91.7 Ann Arbor/Detroit 104.1 Grand Rapids 91.3 Port Huron 89.7 Lansing 91.1 Flint
Play Live Radio
Next Up:
0:00 0:00
Available On Air Stations

Lawmakers eyeballing ‘restricted funds’ as next option to pay for roads

Last week’s defeat of Proposal Onemeans the billion dollar question of how to pay for Michigan’s roads remains unanswered.

Lawmakers were quick to say that they’re going to work throughout the summer to come up with a new plan. But, if they haven’t been able to find a solution yet, what makes them think they’ll be able to now?

Beyond the General Fund

These somewhat desperate political times have some lawmakers eyeballing a pool of money that hasn’t, yet, been part of the road-funding conversation. A pool worth some $20 billion.

“I want to look beyond the General Fund. We have roughly $20 billion of annual state spending that is restricted spending,” Republican House Speaker Kevin Cotter told reporters after Prop One’s shellacking.

But, of course, there’s a reason that the Legislature and the governor haven’t gone after that money yet. And that’s because of that operative word: Restricted.

Can’t touch that

Many of the billions of dollars in restricted funds are dedicated to specific purposes. By law.

These trust funds go to things like benefits for veterans and buying land for state parks or environmental cleanup. The School Aid Fund is also a dedicated fund.

Every deer hunter, for example, pays an extra $1.50 into the Game and Fish Fund for Deer Habitat. Do hunters want that money to go toward roads? There’s also the Children’s Trust Fund and the Animal Welfare Fund. Should that money be diverted to pay for roads?

Restricted funds are restricted for a reason: the public actually likes the idea of money being collected and used for a specific purpose.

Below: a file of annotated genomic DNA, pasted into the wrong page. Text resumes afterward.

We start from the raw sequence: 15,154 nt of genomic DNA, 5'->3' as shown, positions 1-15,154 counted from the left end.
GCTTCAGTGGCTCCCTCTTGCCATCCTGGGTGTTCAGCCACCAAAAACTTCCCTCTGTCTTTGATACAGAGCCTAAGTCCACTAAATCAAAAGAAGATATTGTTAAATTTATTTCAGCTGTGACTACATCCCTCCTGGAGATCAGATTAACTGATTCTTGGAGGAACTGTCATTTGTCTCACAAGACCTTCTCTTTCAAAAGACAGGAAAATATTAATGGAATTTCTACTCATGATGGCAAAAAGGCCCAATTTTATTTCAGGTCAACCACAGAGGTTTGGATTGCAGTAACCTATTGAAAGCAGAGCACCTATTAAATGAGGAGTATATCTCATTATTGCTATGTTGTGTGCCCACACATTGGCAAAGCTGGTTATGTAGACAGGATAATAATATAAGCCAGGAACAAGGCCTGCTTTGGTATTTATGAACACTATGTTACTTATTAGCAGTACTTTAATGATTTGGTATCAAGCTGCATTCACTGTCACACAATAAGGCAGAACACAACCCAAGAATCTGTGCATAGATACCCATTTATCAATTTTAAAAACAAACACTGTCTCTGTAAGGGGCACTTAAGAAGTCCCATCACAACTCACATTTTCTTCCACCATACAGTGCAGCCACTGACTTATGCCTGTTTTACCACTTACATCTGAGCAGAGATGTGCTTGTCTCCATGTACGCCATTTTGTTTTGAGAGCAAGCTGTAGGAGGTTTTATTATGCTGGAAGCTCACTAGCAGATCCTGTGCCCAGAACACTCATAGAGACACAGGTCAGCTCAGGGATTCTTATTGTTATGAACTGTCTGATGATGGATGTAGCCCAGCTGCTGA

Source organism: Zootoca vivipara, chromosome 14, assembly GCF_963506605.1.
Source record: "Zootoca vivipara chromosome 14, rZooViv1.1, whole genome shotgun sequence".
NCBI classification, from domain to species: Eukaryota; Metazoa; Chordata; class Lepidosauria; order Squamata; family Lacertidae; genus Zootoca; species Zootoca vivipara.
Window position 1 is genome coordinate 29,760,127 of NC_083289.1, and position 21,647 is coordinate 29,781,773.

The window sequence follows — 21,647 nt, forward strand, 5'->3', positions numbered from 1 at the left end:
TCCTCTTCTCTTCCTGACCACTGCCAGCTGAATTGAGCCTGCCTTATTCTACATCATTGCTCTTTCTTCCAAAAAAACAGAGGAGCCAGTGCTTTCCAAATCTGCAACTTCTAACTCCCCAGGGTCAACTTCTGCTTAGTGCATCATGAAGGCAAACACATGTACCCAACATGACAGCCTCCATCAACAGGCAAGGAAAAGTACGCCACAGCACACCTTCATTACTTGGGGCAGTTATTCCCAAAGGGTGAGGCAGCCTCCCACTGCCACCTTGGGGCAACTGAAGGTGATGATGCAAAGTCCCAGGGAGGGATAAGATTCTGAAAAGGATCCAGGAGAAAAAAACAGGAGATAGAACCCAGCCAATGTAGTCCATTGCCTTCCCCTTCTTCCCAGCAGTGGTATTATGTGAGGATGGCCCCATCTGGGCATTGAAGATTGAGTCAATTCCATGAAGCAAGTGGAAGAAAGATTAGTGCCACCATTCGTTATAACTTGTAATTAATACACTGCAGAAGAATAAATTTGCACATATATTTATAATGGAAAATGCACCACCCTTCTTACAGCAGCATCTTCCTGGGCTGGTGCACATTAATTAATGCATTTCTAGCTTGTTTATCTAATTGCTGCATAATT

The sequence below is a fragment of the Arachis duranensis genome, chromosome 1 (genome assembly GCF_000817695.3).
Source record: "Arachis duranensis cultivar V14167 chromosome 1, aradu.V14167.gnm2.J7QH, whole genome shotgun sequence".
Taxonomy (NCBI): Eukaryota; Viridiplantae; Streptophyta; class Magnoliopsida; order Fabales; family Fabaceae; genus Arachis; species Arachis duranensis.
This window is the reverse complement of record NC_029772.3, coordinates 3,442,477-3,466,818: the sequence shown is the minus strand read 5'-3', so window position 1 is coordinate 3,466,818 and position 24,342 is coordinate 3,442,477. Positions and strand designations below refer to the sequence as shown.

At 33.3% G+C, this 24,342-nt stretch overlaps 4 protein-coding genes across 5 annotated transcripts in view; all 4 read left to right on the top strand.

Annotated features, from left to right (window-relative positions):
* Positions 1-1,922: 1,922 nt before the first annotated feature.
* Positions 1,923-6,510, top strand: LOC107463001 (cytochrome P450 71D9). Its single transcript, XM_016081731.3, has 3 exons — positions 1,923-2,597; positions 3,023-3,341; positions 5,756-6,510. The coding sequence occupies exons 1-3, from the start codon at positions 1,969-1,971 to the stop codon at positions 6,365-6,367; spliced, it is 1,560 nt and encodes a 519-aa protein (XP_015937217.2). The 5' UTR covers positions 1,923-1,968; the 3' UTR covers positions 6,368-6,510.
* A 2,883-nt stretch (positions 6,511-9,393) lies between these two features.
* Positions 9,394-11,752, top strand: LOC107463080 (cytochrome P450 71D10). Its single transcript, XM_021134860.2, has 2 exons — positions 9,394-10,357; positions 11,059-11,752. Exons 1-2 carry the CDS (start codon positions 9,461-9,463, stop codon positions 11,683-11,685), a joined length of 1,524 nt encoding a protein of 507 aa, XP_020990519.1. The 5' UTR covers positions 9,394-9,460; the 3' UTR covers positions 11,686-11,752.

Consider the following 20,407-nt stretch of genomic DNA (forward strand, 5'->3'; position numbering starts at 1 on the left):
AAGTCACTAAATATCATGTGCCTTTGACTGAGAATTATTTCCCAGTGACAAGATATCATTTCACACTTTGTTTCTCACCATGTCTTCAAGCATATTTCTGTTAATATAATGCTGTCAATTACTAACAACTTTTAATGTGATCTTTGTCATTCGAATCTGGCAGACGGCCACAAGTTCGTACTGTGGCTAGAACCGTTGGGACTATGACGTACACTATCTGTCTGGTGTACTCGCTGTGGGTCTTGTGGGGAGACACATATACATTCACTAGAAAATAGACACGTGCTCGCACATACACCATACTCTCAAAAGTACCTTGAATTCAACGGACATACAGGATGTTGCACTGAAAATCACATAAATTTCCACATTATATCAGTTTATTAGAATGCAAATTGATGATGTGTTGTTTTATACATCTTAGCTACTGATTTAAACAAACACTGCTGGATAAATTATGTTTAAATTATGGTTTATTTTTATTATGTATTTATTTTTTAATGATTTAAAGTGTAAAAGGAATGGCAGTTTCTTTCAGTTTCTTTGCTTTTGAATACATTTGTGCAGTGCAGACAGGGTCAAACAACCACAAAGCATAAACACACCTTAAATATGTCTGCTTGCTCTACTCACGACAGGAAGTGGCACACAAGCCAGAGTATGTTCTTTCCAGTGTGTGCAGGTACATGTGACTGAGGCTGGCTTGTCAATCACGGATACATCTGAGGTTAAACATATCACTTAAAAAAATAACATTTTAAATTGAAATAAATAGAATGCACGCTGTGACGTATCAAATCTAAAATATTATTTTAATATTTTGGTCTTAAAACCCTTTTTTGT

Some of these restricted funds also help the state get matching federal funds from D.C. It’s hard to believe that any elected official would want to be part of plan that would mean their constituents get a smaller payback from Washington on their federal taxes.

Not so fast

Although for some lawmakers the restricted funds seem like a viable option, others aren’t so taken with the idea. Republican Senate Majority Leader Arlan Meekhoff, among others, says he doesn’t see a big payoff from rooting around in restricted funds.

That doesn’t mean the debate over restricted funds won’t happen (in fact, some liberals and libertarians in the Legislature may even want to have a little fun at kicking around the funds that go to the much-talked about as of late Michigan Economic Development Corporation) but that will just be a sideshow in a much bigger debate over road funding.

And, let’s be clear: restricted funds are restricted for a reason - because the public actually likes the idea of money being collected and used for a specific purpose and not simply left to the discretion of politicians.

Zoe Clark is Michigan Public's Political Director. In this role, Clark guides coverage of the state Capitol, elections, and policy debates.
Rick Pluta is Senior Capitol Correspondent for the Michigan Public Radio Network. He has been covering Michigan’s Capitol, government, and politics since 1987.
Related Content